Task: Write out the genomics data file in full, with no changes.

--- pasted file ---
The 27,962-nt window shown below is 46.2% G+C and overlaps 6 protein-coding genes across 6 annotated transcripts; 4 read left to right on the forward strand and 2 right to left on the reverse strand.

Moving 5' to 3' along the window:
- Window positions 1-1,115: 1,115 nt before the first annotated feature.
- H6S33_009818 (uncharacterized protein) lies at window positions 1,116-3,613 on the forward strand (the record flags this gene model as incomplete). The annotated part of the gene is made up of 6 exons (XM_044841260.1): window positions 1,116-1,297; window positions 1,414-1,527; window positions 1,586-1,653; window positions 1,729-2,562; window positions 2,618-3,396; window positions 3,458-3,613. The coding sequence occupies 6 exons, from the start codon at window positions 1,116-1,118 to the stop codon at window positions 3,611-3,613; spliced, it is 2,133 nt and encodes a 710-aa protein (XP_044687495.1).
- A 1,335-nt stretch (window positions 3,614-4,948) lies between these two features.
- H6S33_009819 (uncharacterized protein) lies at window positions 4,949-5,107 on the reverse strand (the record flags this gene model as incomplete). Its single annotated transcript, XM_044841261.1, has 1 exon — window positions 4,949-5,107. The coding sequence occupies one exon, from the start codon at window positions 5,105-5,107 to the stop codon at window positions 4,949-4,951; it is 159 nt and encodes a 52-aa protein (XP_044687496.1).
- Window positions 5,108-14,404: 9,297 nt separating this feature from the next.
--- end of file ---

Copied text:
The 27,962-nt window shown below is 46.2% G+C and overlaps 6 protein-coding genes across 6 annotated transcripts; 4 read left to right on the forward strand and 2 right to left on the reverse strand.

Moving 5' to 3' along the window:
- Window positions 1-1,115: 1,115 nt before the first annotated feature.
- H6S33_009818 (uncharacterized protein) lies at window positions 1,116-3,613 on the forward strand (the record flags this gene model as incomplete). The annotated part of the gene is made up of 6 exons (XM_044841260.1): window positions 1,116-1,297; window positions 1,414-1,527; window positions 1,586-1,653; window positions 1,729-2,562; window positions 2,618-3,396; window positions 3,458-3,613. The coding sequence occupies 6 exons, from the start codon at window positions 1,116-1,118 to the stop codon at window positions 3,611-3,613; spliced, it is 2,133 nt and encodes a 710-aa protein (XP_044687495.1).
- A 1,335-nt stretch (window positions 3,614-4,948) lies between these two features.
- H6S33_009819 (uncharacterized protein) lies at window positions 4,949-5,107 on the reverse strand (the record flags this gene model as incomplete). Its single annotated transcript, XM_044841261.1, has 1 exon — window positions 4,949-5,107. The coding sequence occupies one exon, from the start codon at window positions 5,105-5,107 to the stop codon at window positions 4,949-4,951; it is 159 nt and encodes a 52-aa protein (XP_044687496.1).
- Window positions 5,108-14,404: 9,297 nt separating this feature from the next.